By Una Yarsky

Go-go officially becomes synonymous with the District; Courtesy of Una Yarsky

Ask any D.C. native and they’ll agree: Go-go is an essential part of D.C.’s identity. The music genre has had a long history in this city, first originating in the early 1970’s. Go-go is a type of funk music known for its percussion and blend of various music genres. Chuck Brown, known as the “Godfather of Go-go,” revolutionized the music with his band, The Soul Searchers, through the 1970’s, 80’s, and 90’s. His hits included songs such as, We Need Some Money and Hot in Here. Brown died on May 12, 2012, but his legend and the impact he had on Go-go lives on in the streets of D.C.

On Feb. 19, Mayor Muriel Bowser made history by making Go-go the official music of D.C. At the culture center here in Southwest, Bowser signed the legislation, paying tribute to Chuck Brown’s legacy and declaring, “Go-go is D.C.” The bill was written by Council Member Kenyan R. McDuffie and received unanimous support from the D.C. Council.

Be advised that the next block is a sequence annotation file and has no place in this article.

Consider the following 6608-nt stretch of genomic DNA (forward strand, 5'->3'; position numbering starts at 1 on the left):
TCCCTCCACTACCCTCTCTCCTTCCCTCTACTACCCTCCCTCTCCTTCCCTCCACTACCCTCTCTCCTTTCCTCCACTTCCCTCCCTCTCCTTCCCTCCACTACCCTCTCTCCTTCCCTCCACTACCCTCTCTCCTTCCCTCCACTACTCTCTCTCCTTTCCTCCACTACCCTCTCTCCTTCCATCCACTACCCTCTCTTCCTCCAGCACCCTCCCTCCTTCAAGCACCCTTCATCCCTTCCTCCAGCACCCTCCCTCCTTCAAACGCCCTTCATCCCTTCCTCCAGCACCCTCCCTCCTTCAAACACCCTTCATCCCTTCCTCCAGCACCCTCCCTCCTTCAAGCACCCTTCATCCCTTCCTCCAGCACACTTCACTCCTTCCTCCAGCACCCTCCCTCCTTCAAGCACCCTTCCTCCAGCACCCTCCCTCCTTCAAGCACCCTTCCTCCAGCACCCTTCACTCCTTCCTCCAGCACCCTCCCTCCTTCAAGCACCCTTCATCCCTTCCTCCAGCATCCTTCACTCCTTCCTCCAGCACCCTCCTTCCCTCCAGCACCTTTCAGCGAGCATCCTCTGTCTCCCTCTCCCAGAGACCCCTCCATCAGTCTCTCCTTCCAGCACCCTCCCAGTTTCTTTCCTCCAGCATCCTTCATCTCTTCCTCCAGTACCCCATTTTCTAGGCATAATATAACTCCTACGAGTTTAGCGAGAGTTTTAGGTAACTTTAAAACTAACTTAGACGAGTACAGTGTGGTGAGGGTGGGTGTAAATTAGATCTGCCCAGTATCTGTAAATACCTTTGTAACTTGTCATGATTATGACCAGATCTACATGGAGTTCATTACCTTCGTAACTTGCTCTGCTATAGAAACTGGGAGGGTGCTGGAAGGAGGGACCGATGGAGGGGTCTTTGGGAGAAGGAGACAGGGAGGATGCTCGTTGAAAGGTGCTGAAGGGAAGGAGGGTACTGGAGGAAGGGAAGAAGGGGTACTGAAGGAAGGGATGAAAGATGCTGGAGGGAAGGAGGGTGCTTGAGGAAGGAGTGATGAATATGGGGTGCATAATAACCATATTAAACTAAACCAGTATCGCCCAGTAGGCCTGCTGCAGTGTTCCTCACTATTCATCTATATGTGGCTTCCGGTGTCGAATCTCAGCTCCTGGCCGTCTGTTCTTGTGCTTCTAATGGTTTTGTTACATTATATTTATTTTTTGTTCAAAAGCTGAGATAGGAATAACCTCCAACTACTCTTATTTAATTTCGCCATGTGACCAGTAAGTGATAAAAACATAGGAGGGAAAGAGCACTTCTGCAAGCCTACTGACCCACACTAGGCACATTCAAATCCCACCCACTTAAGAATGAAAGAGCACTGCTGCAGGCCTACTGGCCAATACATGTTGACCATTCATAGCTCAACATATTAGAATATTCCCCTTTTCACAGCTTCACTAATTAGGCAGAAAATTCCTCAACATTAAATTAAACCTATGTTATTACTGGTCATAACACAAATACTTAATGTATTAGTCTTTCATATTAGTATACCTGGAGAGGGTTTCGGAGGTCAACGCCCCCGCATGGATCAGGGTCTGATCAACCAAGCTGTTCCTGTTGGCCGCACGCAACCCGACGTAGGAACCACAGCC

In a way, Go-go has become an anthem for the gentrification conflict in D.C. While some newer residents may not appreciate Go-go, District natives have continued to celebrate this vital part of Washington’s culture. 

Hundreds of Washingtonians witnessed the historic moment and cheered as the long struggle for recognition came to a close. The free event included performances from DJ Supa Dan and The Backyard Band. 

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